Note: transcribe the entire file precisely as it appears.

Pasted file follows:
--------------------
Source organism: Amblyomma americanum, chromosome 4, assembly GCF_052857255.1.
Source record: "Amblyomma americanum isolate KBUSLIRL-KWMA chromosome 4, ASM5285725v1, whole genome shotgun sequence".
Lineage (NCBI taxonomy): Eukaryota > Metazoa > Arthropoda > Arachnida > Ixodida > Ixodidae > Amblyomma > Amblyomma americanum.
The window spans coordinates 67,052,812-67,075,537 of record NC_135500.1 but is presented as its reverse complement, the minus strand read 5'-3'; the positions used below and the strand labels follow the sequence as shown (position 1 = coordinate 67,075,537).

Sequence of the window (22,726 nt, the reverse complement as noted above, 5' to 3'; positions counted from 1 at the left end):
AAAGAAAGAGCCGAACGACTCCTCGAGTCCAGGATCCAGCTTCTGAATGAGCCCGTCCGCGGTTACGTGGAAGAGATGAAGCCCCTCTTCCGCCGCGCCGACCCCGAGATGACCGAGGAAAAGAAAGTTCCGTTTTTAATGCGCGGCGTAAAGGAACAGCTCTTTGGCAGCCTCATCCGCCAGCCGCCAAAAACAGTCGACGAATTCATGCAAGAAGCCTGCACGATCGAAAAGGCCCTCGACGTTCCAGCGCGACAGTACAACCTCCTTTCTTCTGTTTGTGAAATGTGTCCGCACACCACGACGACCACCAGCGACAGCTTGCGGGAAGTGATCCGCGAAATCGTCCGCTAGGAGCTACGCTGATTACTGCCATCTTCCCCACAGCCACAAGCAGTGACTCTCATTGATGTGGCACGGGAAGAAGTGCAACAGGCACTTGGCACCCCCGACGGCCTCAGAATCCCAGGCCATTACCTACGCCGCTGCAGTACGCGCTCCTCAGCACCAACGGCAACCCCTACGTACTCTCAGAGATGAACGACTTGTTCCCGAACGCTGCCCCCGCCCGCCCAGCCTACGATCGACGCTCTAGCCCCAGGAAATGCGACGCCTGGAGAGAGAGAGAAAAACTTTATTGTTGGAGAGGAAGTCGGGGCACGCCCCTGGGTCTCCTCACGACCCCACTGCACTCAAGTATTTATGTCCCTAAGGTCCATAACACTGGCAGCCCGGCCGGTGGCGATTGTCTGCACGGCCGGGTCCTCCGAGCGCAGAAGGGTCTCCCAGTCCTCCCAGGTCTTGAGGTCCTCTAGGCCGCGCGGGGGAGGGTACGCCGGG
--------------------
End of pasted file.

Source organism: Amblyomma americanum, chromosome 4, assembly GCF_052857255.1.
Source record: "Amblyomma americanum isolate KBUSLIRL-KWMA chromosome 4, ASM5285725v1, whole genome shotgun sequence".
Lineage (NCBI taxonomy): Eukaryota > Metazoa > Arthropoda > Arachnida > Ixodida > Ixodidae > Amblyomma > Amblyomma americanum.
The window spans coordinates 67,052,812-67,075,537 of record NC_135500.1 but is presented as its reverse complement, the minus strand read 5'-3'; the positions used below and the strand labels follow the sequence as shown (position 1 = coordinate 67,075,537).

Sequence of the window (22,726 nt, the reverse complement as noted above, 5' to 3'; positions counted from 1 at the left end):
AAAGAAAGAGCCGAACGACTCCTCGAGTCCAGGATCCAGCTTCTGAATGAGCCCGTCCGCGGTTACGTGGAAGAGATGAAGCCCCTCTTCCGCCGCGCCGACCCCGAGATGACCGAGGAAAAGAAAGTTCCGTTTTTAATGCGCGGCGTAAAGGAACAGCTCTTTGGCAGCCTCATCCGCCAGCCGCCAAAAACAGTCGACGAATTCATGCAAGAAGCCTGCACGATCGAAAAGGCCCTCGACGTTCCAGCGCGACAGTACAACCTCCTTTCTTCTGTTTGTGAAATGTGTCCGCACACCACGACGACCACCAGCGACAGCTTGCGGGAAGTGATCCGCGAAATCGTCCGCTAGGAGCTACGCTGATTACTGCCATCTTCCCCACAGCCACAAGCAGTGACTCTCATTGATGTGGCACGGGAAGAAGTGCAACAGGCACTTGGCACCCCCGACGGCCTCAGAATCCCAGGCCATTACCTACGCCGCTGCAGTACGCGCTCCTCAGCACCAACGGCAACCCCTACGTACTCTCAGAGATGAACGACTTGTTCCCGAACGCTGCCCCCGCCCGCCCAGCCTACGATCGACGCTCTAGCCCCAGGAAATGCGACGCCTGGAGAGAGAGAGAAAAACTTTATTGTTGGAGAGGAAGTCGGGGCACGCCCCTGGGTCTCCTCACGACCCCACTGCACTCAAGTATTTATGTCCCTAAGGTCCATAACACTGGCAGCCCGGCCGGTGGCGATTGTCTGCACGGCCGGGTCCTCCGAGCGCAGAAGGGTCTCCCAGTCCTCCCAGGTCTTGAGGTCCTCTAGGCCGCGCGGGGGAGGGTACGCCGGG